Carlos Torres, assistant chief in the Labor Commissioner’s office who prepared the request, attributed the decline in claims in 2020 and 2021 to the pandemic. He wrote that last year’s increase came after the office launched a way for workers to file claims online in both English and Spanish.

2 Duplex law failing to deliver

A duplex in East Sacramento. Photo by Anne Wernikoff, CalMatters
A duplex in East Sacramento. Photo by Anne Wernikoff, CalMatters

It has been called “radical,” “draconian,” “sweeping,” and the end of single-family zoning as we know it.

Now, Senate Bill 9 — which Gov. Newsom signed in the fall of 2021 to allow as many as four units on single-family lots across California — may have earned itself a new nickname: Nothingburger. 

According to a new report by UC Berkeley’s Terner Center for Housing Innovation, the effect of the controversial housing bill has been “limited or nonexistent” — at least so far. 

The report’s authors collected applications to divide up residential lots from 13 cities, including urban giants such as Los Angeles, San Diego and San José as well as the sleepier suburbs of Saratoga and Danville. They counted just 100 applications in all for a total of 282 potential units. Just 28 of those applications for 53 units have been approved so far.

To put that in perspective, Gov. Newsom wants cities across the state to approve an additional 2.5 million homes by 2030. And the Terner Center, itself, had earlier projected that more than 700,000 new homes might be feasible under the new law. 

This shouldn’t come as a huge surprise. As CalMatters housing reporter Manuela Tobais wrote around the time of the bill’s passage, zoning is only one part of the equation. Construction costs, physical constraints, planning department capacity, local regulations and a limited appetite by most homeowners to carve up their place of residence were always going to make SB 9 an unlikely route out of the state’s housing crisis. 

It also might be too soon to put a fork in the law.

  • Terner report: “It is still too early to say that SB 9 is not working…Planners told us that while applications for SB 9 have been low, inquiries to their departments about SB 9 are high.”

3 Out with David, in with Dave

State Senator Dave Min takes a photo in the Senate chambers of the California State Capitol on Dec. 5, 2022. Photo by Martin do Nascimento, CalMatters
State Sen. Dave Min takes a photo of himself in the Senate chambers on Dec. 5, 2022. Photo by Martin do Nascimento, CalMatters

On Wednesday, one Californian finally threw in the towel on his 2022 race while another threw his hat into the ring for 2024.

On his way out: David Shepard.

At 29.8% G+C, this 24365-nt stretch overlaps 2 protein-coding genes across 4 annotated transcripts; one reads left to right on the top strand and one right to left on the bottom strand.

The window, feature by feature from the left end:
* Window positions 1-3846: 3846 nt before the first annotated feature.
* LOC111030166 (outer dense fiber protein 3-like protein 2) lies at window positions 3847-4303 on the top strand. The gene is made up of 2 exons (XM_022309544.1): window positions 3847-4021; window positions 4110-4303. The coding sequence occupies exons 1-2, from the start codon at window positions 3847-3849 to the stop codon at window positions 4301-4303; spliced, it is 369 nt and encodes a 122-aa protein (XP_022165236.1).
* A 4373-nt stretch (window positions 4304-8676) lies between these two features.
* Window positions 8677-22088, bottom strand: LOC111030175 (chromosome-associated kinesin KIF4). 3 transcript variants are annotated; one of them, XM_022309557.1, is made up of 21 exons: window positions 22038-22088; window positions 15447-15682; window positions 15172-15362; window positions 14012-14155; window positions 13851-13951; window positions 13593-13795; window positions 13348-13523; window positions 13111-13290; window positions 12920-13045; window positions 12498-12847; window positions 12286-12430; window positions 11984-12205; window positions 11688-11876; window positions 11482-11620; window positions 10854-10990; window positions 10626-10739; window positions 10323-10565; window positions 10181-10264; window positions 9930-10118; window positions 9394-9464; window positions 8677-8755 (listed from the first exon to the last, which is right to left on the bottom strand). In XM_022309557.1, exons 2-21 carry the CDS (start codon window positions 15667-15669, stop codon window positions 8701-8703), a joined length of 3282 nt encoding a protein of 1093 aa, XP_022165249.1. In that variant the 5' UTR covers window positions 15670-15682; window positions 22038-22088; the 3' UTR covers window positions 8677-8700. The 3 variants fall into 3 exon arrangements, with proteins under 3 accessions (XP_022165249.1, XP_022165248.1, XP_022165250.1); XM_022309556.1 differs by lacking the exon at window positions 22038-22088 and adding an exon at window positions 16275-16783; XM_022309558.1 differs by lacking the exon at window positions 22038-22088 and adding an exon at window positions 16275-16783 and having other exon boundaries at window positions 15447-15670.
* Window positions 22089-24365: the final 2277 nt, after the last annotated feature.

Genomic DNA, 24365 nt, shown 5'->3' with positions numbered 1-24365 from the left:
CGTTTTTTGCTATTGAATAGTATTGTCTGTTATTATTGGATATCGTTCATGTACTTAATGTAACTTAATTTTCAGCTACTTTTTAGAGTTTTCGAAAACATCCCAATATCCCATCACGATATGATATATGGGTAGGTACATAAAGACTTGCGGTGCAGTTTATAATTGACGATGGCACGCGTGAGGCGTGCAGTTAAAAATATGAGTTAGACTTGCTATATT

After two recounts in Senate District 16, the Republican challenger to Democratic Sen. Melissa Hurtado of Bakersfield conceded that “victory is no longer feasible.” The final margin: 13 votes, one of the closest legislative races in California history

And thus — at long last — ends California’s 2022 election season.

Entering the fray: State Sen. Dave Min, a Costa Mesa Democrat, announced that he’s running for Congress in 2024.

It’s a quick turnaround for Min, who unseated longtime Republican state Sen. John Moorlach in 2020. But term-limitless congressional seats only become available so often. This one is set to be vacated by Rep. Katie Porter, who’s running for the U.S. Senate. She held her first campaign event Tuesday evening in Rossmoor, an East Bay gated community where residents must be at least 55 years old and a locale that Politico described as “a rich vein of three critical resources: donations, volunteers and high-propensity Democratic voters.”

It’s also in the backyard of Rep. Barbara Lee, an Oakland Democrat who is also reportedly considering a Senate run.

Shortly after Min’s Wednesday announcement, Porter endorsed him.

  • Porter: “I endorse my friend Dave Min in his campaign for Congress and have every confidence that his campaign will ensure that California’s 47th Congressional District continues to be represented by a progressive Democrat.”

Porter and Min’s friendship wasn’t always so apparent. The two Harvard-educated law professors battled it out for the Orange County congressional seat in a bruising 2018 primary that included Porter campaign staffers accusing Min of “intimidation,” insinuations that Porter’s political opponents were using her past domestic abuse against her, and attack ads the likes of which are rarely seen in intraparty contests. 

Who loses from Min’s announcement? Former U.S. Rep. Harley Rouda, a Democrat, who announced his run for Porter’s seat last week

Who wins? State Sen. Josh Newman of Fullerton. Last year, California’s redistricting commission put Min and Newman, both Democrats, in the same district. Min’s announcement spares Newman the prospect of an incumbent-on-incumbent fight.


CalMatters Commentary

CalMatters columnist Dan Walters: California needs some new plumbing to take advantage of major storms and counteract the effects of drought.

Many California families seeking behavioral health treatment through Medi-Cal struggle to get the services they need in a timely manner, writes Nancy Netherland, founder of Kids and Caregivers and director of caregiver engagement for the California Children’s Trust.


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It looks like people are actually moving back to San Francisco (really) // Recode

LAPD chief bans ‘Thin Blue Line’ flag // LAist

Bay Area regulators look to ban new gas water heaters, furnaces // San Francisco Chronicle

Could SF’s iconic palm trees disappear? // San Francisco Standard

A nonprofit took millions to house the homeless. Did it lose its way? // Sacramento Bee

What tech job cuts say about Silicon Valley—and the rest of the economy // Bloomberg